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Ocaliva

Generic name: obeticholic acid (oh BET i KOE lik AS id)
Brand name: Ocaliva
Drug class: Miscellaneous GI agents

Medically reviewed by Philip Thornton, DipPharm. Last updated on Aug 9, 2021.

What is Ocaliva?

Ocaliva (obeticholic acid) is a prescription medicine used to treat primary biliary cholangitis (PBC) in combination with ursodeoxycholic acid (UDCA) in adults who have not responded well enough to UDCA, or alone in adults who cannot tolerate UDCA.

Primary biliary cholangitis (PBC) is a chronic liver disease that gradually destroys bile ducts in the liver. These ducts deliver bile to the small intestines, to help your body digest fats and nutrients. When PBC destroys these ducts, the bile stays in your liver and damages its cells. This can lead to cirrhosis (scarring of the liver) and liver failure. PBC is a progressive disease that may have no symptoms for many years. Treating PBC can help keep the liver functioning normally.

Ocaliva was approved by the US Food and Drug Administration (FDA) on an "accelerated" basis. In clinical studies, some people with PBC responded to this medicine, but further studies are needed.

It is not known if taking Ocaliva will improve your chance of survival or improve your symptoms of PBC.

Warnings

Call your doctor at once if you have mood changes, severe itching, swelling, weight gain, trouble breathing, stomach pain, less urination, yellowing of your skin or eyes, bloody or tarry stools, or if you cough up blood or vomit that looks like coffee grounds.

You will need liver function tests and you may need to stop taking obeticholic acid based on the results. Do not stop the medicine without your doctor's advice.

Do not take Ocaliva if you have primary biliary cholangitis with liver cirrhosis with symptoms such as fluid in the stomach-area or confusion (decompensated liver cirrhosis) or with abnormalities in certain tests that check your liver.

Before taking this medicine

You should not use Ocaliva if you are allergic to obeticholic acid, or if you have:

  • advanced cirrhosis of the liver; or

  • complete blockage of your bile ducts.

Your doctor will perform tests to make sure Ocaliva is the right treatment for you. Tell your doctor if you've had liver problems, especially cirrhosis.

Tell your doctor if you are pregnant or breastfeeding.

How should I take Ocaliva?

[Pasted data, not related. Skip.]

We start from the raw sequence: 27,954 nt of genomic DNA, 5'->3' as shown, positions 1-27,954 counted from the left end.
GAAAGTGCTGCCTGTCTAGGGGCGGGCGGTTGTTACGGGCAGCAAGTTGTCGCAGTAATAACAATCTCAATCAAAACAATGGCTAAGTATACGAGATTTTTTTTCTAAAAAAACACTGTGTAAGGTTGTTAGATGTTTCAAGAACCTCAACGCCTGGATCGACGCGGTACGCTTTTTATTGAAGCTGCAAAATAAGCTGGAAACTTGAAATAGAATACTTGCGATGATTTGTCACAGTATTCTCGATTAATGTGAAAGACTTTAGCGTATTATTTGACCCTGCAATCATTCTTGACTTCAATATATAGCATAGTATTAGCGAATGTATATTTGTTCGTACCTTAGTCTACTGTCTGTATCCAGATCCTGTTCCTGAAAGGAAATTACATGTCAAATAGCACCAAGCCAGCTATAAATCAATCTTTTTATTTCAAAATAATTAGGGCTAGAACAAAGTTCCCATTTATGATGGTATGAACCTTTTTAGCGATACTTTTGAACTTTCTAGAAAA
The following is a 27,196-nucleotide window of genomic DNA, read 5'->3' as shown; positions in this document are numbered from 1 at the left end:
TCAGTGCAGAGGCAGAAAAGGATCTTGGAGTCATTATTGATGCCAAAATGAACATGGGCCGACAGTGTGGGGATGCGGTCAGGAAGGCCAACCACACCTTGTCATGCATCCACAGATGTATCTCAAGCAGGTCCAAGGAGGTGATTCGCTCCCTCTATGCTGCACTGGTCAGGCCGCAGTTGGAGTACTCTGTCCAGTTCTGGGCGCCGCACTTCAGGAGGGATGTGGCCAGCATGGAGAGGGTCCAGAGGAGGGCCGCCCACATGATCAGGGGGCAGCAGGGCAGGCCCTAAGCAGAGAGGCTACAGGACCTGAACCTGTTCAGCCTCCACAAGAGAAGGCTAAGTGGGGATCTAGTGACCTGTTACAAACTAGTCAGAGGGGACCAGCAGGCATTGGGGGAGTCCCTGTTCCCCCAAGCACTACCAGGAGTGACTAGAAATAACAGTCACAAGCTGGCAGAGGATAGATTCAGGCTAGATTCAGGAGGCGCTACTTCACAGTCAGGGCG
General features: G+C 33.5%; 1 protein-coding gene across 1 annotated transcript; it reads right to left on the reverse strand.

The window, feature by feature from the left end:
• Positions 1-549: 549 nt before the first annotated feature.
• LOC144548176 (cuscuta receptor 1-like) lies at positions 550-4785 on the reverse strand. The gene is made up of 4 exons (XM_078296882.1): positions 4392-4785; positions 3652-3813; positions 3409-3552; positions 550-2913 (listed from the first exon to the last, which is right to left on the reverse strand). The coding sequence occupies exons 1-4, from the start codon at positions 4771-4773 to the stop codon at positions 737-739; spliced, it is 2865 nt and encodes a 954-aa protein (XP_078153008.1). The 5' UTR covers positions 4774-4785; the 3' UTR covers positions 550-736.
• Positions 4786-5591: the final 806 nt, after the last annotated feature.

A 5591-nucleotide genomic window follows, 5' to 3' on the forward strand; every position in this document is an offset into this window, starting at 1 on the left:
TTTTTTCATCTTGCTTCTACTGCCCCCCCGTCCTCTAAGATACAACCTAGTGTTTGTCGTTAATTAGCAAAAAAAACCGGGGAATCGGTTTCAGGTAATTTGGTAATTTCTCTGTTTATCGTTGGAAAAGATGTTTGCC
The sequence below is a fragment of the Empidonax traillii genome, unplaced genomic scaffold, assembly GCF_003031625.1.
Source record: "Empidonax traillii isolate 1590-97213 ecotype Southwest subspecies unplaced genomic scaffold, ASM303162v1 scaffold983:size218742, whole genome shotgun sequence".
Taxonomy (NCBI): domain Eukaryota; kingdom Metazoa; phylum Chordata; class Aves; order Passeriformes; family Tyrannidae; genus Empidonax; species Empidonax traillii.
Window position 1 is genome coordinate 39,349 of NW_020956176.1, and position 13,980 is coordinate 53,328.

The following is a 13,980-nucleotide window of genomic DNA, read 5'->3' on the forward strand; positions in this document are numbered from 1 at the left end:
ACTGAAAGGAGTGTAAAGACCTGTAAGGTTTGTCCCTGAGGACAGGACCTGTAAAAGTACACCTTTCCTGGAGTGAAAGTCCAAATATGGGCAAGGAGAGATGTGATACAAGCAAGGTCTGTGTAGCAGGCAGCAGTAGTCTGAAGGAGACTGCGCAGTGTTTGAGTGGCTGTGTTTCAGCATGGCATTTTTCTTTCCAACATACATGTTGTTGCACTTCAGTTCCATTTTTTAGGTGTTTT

Take Ocaliva exactly as prescribed by your doctor. Follow all directions on your prescription label and read all medication guides or instruction sheets. Your doctor may occasionally change your dose.

Take with or without food.

You may be given medication to prevent itching, a common side effect of Ocaliva. Call your doctor if itching becomes severe.

You will need liver function tests and you may need to stop taking Ocaliva based on the results, even if you have no symptoms.

Do not stop taking this medicine without your doctor's advice.

Store at room temperature away from moisture and heat.

Dosing information

Usual Adult Dose for Biliary Cirrhosis:

Initial dose: 5 mg orally once a day
Maintenance dose: 5 mg orally once a day; if adequate reduction in alkaline phosphatase (ALP) and/or total bilirubin is not achieved after 3 months, increase the dosage to 10 mg orally once a day
Maximum dose: 10 mg/day

Comments:

Uses: For the treatment of primary biliary cholangitis:
-As monotherapy in adults unable to tolerate ursodeoxycholic acid (UDCA)
-In combination with UDCA in adults with an inadequate response to UDCA

What happens if I miss a dose?

Take the medicine as soon as you can, but skip the missed dose if it is almost time for your next dose. Do not take two doses at one time.

What happens if I overdose?

Seek emergency medical attention or call the Poison Help line at 1-800-222-1222.

What should I avoid while taking Ocaliva?

Follow your doctor's instructions about any restrictions on food, beverages, or activity.

Ocaliva side effects

Get emergency medical help if you have signs of an allergic reaction to Ocaliva: hives; difficult breathing; swelling of your face, lips, tongue, or throat.

Call your doctor at once if you have:

  • new or worsening feelings of weakness, tiredness, dizziness, or drowsiness;

  • confusion, mood or behavior changes, slurred speech;

  • severe itching;

  • fever, chills, less urination;

  • stomach pain, nausea, vomiting, diarrhea, loss of appetite;

  • bloody or tarry stools, coughing up blood or vomit that looks like coffee grounds;

  • jaundice (yellowing of the skin or eyes); or

  • fluid build-up around the stomach - bloating, weight gain, trouble breathing, swelling in your stomach or legs.

Your doses may be delayed or permanently discontinued if you have certain side effects.

Common Ocaliva side effects may include:

  • skin rash, itching, dryness, redness, oozing, or crusting;

  • fever, dizziness, feeling tired;

  • stomach pain, constipation;

  • pain in your mouth or throat;

  • fast or irregular heart rate;

  • swelling in your hands or lower legs;

  • joint pain; or

  • abnormal thyroid function.

This is not a complete list of side effects and others may occur. Call your doctor for medical advice about side effects. You may report side effects to FDA at 1-800-FDA-1088.

What other drugs will affect Ocaliva?

Take your Ocaliva dose 4 hours before or 4 hours after taking any of the following:

Other drugs may interact with obeticholic acid, including prescription and over-the-counter medicines, vitamins, and herbal products. Tell your doctor about all other medicines you use.

Further information

Remember, keep this and all other medicines out of the reach of children, never share your medicines with others, and use Ocaliva only for the indication prescribed.

Always consult your healthcare provider to ensure the information displayed on this page applies to your personal circumstances.